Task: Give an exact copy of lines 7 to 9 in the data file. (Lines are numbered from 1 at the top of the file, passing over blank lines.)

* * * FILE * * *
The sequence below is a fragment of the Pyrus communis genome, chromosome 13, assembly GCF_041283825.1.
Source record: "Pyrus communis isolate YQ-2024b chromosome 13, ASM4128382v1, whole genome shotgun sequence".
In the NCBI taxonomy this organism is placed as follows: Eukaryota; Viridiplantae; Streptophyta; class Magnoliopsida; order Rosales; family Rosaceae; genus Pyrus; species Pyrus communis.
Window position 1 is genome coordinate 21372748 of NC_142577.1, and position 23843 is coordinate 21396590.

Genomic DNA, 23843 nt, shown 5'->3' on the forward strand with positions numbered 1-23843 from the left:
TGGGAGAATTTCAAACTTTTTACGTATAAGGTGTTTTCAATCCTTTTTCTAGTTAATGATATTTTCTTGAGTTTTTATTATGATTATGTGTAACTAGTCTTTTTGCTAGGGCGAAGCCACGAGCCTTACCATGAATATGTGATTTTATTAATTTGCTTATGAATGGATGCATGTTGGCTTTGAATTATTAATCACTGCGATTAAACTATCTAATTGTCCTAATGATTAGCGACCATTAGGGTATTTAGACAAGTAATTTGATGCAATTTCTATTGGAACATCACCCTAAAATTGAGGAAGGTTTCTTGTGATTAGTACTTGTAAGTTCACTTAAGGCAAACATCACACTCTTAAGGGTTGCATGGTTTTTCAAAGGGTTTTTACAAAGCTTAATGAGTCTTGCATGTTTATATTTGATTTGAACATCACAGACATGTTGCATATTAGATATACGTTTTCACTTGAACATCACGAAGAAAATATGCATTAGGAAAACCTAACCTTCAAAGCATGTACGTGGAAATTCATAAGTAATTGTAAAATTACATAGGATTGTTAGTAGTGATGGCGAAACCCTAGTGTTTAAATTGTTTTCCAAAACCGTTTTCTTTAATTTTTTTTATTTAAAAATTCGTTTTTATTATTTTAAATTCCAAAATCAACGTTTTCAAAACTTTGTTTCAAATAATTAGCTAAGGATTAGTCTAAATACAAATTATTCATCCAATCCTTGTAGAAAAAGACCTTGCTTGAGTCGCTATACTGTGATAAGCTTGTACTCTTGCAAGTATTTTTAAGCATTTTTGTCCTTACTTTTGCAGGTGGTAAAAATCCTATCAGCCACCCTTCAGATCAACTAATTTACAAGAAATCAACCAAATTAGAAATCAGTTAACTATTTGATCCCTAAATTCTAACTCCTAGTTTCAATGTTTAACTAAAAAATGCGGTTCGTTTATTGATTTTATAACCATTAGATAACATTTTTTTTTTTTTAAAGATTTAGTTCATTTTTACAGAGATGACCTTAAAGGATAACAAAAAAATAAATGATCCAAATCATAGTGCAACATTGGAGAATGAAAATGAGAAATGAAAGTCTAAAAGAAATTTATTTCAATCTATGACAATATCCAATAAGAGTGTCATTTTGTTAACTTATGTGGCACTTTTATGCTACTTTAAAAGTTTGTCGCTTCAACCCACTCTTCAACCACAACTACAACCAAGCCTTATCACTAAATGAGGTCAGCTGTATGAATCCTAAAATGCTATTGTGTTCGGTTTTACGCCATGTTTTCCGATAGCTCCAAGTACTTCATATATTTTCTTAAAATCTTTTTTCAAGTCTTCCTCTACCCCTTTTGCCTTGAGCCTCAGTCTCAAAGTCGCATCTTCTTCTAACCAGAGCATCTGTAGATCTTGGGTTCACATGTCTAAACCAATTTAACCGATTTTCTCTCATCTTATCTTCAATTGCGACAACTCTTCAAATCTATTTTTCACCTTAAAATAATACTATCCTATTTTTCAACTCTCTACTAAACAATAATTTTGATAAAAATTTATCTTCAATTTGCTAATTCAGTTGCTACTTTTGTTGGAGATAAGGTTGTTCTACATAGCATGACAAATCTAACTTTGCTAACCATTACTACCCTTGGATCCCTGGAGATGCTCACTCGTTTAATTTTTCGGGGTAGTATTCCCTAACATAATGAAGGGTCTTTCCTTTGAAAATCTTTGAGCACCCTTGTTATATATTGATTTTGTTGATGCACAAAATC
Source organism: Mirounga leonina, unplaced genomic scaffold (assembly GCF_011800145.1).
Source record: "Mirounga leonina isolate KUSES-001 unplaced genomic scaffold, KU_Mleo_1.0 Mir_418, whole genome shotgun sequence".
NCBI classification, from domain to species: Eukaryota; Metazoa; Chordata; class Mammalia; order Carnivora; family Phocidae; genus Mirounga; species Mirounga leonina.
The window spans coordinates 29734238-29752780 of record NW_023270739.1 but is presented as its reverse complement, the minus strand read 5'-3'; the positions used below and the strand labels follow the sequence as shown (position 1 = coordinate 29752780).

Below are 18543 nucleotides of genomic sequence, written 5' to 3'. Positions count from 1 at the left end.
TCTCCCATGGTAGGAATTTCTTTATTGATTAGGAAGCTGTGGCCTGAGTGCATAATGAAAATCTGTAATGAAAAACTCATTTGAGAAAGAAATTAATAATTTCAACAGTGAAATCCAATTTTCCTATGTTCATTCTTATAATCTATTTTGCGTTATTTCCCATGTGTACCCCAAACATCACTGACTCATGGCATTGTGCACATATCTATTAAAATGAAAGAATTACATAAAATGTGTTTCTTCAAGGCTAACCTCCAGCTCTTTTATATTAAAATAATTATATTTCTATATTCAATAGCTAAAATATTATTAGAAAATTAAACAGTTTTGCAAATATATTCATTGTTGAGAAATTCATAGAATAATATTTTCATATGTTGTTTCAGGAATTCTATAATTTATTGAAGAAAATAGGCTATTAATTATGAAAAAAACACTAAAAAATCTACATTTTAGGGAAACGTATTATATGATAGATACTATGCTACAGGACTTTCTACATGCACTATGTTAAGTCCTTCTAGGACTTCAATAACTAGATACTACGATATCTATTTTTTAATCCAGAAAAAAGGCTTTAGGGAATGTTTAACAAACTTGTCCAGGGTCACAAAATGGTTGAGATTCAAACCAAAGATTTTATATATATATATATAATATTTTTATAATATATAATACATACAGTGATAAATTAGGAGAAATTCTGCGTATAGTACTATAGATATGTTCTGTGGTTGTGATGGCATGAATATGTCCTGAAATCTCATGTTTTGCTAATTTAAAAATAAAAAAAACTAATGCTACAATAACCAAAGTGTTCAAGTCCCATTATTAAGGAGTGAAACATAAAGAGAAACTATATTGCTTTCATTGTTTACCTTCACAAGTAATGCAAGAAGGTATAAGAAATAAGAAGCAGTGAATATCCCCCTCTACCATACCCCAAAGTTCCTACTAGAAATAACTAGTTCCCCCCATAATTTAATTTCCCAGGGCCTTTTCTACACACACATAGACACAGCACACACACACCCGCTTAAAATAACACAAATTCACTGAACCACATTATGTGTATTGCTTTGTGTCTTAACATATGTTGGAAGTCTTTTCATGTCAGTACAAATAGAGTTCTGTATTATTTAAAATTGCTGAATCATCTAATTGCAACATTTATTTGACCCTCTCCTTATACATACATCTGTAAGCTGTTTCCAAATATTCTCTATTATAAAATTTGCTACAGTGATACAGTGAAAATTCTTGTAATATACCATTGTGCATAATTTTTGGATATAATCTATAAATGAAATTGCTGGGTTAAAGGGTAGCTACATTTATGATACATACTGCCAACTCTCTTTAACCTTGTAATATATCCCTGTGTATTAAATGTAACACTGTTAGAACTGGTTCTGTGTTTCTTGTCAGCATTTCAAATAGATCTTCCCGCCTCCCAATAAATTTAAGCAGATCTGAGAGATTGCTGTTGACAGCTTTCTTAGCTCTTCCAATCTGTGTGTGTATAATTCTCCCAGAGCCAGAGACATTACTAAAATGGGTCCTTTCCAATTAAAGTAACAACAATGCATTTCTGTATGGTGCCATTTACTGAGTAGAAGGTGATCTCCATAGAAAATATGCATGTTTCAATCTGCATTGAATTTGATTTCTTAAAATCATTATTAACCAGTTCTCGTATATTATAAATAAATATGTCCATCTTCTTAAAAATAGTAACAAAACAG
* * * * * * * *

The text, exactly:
Source organism: Mirounga leonina, unplaced genomic scaffold (assembly GCF_011800145.1).
Source record: "Mirounga leonina isolate KUSES-001 unplaced genomic scaffold, KU_Mleo_1.0 Mir_418, whole genome shotgun sequence".
NCBI classification, from domain to species: Eukaryota; Metazoa; Chordata; class Mammalia; order Carnivora; family Phocidae; genus Mirounga; species Mirounga leonina.